Last week, the Flexiworkforce team were lucky enough to attend the 50+ Show. We were unique in that while most of the other exhibitors were showcasing holidays and leisure and household products, we were encouraging attendees to consider supplementing their retirement income with flexible working.
Many of the attendees were confident in their skills and abilities, yet acknowledged that there is a distinct lack of support for older workers who are interested in opting for flexible working, either pre- or post- retirement.
Others were interested in the idea but feared that they would be rejected outright on the grounds of their age.
Overall, we were very impressed by the enthusiasm and energy of the people we spoke to, including their willingness to consider new, modern ways of working. Here are the top 4 things we learned.
The over 50s are a key driving force behind the rise of flexible working in the UK
While older workers may not always feel ahead of the next tech trend in the office, they are in fact championing a new working culture in the UK through working flexibly. ‘Flexible working’ can refer to any working pattern outwith the typical Monday to Friday 9 till 5 and can include part-time, shift work, working from home and job sharing.
On average, workers in their 60s reject the typical 35 hours for a much more manageable 24, offering both a secure income and time to socialise outside of work.
The over 50s want and need flexible work, but have been largely cut off from it. Until now.
While flexible working can be seen as the solution for older workers wishing to stagger their retirement with further employment, finding quality job vacancies that can offer flexible hours can be difficult. CEO and founder Tracey Eker sought to rectify this problem by launching Flexiworkforce.com as the only UK-wide job site dedicated to flexible jobs.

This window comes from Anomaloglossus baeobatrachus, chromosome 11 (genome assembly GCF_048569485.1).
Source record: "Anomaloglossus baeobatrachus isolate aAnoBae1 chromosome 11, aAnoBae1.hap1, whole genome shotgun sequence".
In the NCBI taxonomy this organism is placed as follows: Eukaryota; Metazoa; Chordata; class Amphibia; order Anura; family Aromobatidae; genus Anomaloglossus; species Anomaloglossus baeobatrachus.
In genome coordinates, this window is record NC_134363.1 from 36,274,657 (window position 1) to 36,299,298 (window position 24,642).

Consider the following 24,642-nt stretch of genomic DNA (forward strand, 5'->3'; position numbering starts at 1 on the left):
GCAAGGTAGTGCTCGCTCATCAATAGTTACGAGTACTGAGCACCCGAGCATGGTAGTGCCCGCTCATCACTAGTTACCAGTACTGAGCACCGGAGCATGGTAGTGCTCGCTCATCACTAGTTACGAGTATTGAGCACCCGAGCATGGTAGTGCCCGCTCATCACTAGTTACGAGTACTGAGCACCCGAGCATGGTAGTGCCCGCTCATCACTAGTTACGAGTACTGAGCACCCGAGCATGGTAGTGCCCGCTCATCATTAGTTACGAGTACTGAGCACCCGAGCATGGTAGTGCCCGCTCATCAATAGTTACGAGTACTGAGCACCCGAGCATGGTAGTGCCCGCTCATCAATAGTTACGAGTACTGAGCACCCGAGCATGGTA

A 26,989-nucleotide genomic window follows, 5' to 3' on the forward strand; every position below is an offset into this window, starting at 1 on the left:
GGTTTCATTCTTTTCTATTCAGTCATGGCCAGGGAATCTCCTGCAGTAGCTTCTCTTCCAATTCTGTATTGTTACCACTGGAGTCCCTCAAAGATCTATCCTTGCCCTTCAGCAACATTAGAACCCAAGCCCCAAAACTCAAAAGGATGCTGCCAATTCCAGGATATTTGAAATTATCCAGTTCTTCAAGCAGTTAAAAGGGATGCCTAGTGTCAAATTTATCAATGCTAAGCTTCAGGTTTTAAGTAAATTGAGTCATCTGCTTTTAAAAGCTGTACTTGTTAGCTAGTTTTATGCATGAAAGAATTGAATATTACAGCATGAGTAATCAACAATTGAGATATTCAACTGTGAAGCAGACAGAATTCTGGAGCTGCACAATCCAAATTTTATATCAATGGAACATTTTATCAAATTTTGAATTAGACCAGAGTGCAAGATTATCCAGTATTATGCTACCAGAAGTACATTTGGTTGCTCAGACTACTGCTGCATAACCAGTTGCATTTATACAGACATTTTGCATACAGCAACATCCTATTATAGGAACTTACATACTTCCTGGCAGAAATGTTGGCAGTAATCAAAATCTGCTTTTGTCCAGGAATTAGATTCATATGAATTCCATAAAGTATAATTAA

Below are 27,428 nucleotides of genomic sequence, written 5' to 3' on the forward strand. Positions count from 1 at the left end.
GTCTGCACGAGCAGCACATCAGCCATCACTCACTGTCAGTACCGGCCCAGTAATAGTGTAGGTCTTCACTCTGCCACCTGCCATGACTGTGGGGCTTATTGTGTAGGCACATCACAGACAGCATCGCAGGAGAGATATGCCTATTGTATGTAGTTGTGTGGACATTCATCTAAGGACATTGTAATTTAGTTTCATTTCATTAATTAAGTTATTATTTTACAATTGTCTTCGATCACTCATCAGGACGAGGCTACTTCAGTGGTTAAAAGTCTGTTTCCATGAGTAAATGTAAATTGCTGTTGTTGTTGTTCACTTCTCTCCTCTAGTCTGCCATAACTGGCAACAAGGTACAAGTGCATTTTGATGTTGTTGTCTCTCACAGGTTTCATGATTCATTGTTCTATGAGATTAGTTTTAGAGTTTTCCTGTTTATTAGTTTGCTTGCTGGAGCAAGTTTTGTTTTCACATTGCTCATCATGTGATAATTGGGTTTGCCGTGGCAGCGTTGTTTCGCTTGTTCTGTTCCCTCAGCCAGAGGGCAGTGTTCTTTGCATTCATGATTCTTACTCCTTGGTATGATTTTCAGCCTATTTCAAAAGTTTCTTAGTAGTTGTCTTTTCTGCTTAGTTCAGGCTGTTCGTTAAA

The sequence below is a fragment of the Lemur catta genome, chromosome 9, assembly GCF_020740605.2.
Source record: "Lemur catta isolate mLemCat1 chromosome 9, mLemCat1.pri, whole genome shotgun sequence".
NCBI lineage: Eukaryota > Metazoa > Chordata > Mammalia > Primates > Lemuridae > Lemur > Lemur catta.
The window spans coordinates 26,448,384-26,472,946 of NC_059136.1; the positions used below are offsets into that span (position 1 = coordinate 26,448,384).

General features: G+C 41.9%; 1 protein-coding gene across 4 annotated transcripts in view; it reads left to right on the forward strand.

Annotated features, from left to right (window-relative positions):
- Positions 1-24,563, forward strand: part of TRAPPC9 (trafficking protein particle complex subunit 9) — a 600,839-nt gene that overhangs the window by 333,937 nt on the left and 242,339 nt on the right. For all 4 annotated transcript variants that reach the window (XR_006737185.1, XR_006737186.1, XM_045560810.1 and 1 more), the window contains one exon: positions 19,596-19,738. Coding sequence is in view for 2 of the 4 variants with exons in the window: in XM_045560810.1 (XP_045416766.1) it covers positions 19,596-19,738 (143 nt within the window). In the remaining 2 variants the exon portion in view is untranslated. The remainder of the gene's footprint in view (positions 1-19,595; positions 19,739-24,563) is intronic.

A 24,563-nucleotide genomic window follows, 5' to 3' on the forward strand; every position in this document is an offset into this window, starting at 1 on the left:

Flexible working can be an ideal solution for older workers who working but would like the chance to also enjoy their life a bit more. There are many long-term unemployed workers who have been out of the workforce because of a lack of adequate flexible working but employers are actually desperate for their skills. Through Flexiworkforce these two groups can reach each other!
Many feel a lack of support in coming back to the workforce.
The over 50s are an invaluable talent pool which remains sorely underutilised by western society. The societal problem of ageism means that older workers often have a hard time getting into jobs that they are deemed ‘overqualified’ for, others feel forced out of a job before they’re ready. While ageism remains a serious issue, there is very little data available to quantify the issue.
However, many enlightened employers are keen to hire individuals over the age of 50, such as the banking group Santander, who are keen that their staff reflect the diverse age-mix of their customers.
Flexible working- a good balance:
In recent years there has been something of a mindshift in the way we view retirement. Many choose to reject a traditional retirement in favour of flexible employment, some choosing to never fully retire. As average life-expectancy continues to increase worldwide, the multi-generational workforce will become increasingly diverse, with older workers being highly sought after for their skills and experience.
Flexibility should be the goal for over fifties aiming to retain their independence, or perhaps even strike out on a new career path, without having to endure the taxing demands of a full-time career or conventional working hours.